30 March 2012

The Borrowing Days

"The worst blast comes on the Borrowing Days."

The Borrowing Days (or Borrowed Days) are the last three days of March (and sometimes the first three of April, making in all six days).  Traditionally, these days are cold and stormy, at a time when we are looking forward to “that April with his showers sweet” and the gentle west wind “Zephyrus, also with his sweet breath”.  While March is many-weathered, it has hopefully been dry and increasingly warmer, so this period of cold and storm called for an explanation.

March borrows of April three days, and they are ill;
April borrows of March again three days of wind and rain.

One of the legends is that a shepherd once promised March a lamb if the month would guarantee good weather.  March did so, but when he went to get his promised payment, the shepherd, seeing that there were only three days left in the month and his flock was flourishing, reneged on the agreement.  March, in disgust, took his last three days, borrowed three from April, and for the six days sent such terrible weather that the entire flock perished.

March borrows from April
Three days and they are ill;
April returns them back again,
Three days and they are rain.

March does from April gain
Three days and they’re in rain,
Returned by April in ‘s bad kind,
Three days and they’re in wind.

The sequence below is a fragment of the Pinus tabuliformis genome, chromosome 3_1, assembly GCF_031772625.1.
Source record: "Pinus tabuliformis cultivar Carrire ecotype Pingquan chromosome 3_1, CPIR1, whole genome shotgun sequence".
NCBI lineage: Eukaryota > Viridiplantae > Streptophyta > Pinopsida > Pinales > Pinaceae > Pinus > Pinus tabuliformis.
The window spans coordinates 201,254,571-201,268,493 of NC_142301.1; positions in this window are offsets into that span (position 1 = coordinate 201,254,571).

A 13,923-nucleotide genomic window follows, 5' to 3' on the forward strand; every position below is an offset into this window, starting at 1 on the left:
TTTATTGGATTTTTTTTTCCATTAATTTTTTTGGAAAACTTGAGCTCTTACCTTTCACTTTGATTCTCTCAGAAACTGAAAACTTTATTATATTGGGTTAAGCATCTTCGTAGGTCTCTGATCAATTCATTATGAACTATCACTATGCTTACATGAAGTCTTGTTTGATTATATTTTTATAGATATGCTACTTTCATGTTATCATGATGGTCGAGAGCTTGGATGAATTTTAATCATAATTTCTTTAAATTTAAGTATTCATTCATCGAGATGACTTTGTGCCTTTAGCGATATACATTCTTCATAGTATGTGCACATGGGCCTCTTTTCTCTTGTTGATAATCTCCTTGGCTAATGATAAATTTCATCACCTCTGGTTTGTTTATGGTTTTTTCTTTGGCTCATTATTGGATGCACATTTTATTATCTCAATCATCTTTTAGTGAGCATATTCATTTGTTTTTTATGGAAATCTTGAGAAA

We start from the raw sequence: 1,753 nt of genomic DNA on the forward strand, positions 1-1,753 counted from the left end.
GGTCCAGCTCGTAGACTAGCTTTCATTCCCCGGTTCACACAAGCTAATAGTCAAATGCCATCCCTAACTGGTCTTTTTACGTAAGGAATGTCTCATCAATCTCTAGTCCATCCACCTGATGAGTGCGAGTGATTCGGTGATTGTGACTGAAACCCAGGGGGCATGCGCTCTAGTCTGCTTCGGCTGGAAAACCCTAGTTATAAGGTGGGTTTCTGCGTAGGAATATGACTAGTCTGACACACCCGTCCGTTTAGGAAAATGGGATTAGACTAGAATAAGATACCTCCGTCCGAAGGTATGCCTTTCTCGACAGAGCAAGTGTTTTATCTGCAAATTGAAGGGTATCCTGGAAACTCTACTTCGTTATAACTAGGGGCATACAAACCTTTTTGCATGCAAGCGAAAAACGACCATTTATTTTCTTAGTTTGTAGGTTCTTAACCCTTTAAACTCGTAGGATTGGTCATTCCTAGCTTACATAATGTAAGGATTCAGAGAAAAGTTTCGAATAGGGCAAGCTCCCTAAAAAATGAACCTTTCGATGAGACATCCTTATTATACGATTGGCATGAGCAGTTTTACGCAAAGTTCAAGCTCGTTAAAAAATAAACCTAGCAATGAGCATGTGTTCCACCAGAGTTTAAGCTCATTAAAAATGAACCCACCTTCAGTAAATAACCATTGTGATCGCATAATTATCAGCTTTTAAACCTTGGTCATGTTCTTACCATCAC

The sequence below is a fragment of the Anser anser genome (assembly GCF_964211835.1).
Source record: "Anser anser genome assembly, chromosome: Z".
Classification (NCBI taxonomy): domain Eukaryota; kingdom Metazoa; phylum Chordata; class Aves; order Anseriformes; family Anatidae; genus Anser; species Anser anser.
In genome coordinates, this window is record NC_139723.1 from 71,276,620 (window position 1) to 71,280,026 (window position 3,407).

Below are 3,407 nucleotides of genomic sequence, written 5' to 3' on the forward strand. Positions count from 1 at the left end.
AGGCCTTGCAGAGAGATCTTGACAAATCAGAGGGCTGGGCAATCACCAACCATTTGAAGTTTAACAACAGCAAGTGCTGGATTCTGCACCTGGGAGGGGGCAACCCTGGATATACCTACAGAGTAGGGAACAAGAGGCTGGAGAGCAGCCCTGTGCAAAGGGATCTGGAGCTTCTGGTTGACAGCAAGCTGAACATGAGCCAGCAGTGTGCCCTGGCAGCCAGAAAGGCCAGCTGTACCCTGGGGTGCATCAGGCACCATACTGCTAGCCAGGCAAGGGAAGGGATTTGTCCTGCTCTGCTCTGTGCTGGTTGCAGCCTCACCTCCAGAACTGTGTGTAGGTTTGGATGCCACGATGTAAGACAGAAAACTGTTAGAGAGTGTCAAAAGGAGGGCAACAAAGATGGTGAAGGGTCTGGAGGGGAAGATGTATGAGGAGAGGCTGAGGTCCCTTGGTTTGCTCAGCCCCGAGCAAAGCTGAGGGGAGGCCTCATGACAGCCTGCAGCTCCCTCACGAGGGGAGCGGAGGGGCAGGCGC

“These days being generally stormy, our forefathers have endeavored to account for this circumstance, by pretending that March borrowed them from April, that he might extend his power so much longer.  Those who are much addicted to superstition will neither borrow nor lend on any of these days.”  Dr. Jamieson, Etymological Dictionary of the Scottish Language (1808).

On the other hand:

"Beware the blackthorn winter.”

'Blackthorn winter' is the traditional name for a period of warm days at the end of March or beginning of April – which fools the blackthorn (and other trees) into blooming – followed by a period of cold weather.   If the cold is severe enough, the blossoms are liable to be blasted then and there, and for fruit-bearing trees, this would be a catastrophe.

Not to mention sweet-breathed Zephyrus tempting us to put away our winter woolies and get out the shorts and sandals (with the ensuing colds and sniffles thereby).

Well, here in the Smallest State, we’ve had both.  A period of exceptionally warm days last week brought out a profusion of blossoming trees and shrubs – and the Borrowing Days have been cold.  Yesterday was cold and overcast (the day preceding was cold and rainy), today is cold and clear, and tomorrow, snow showers are predicted.

Oh bother.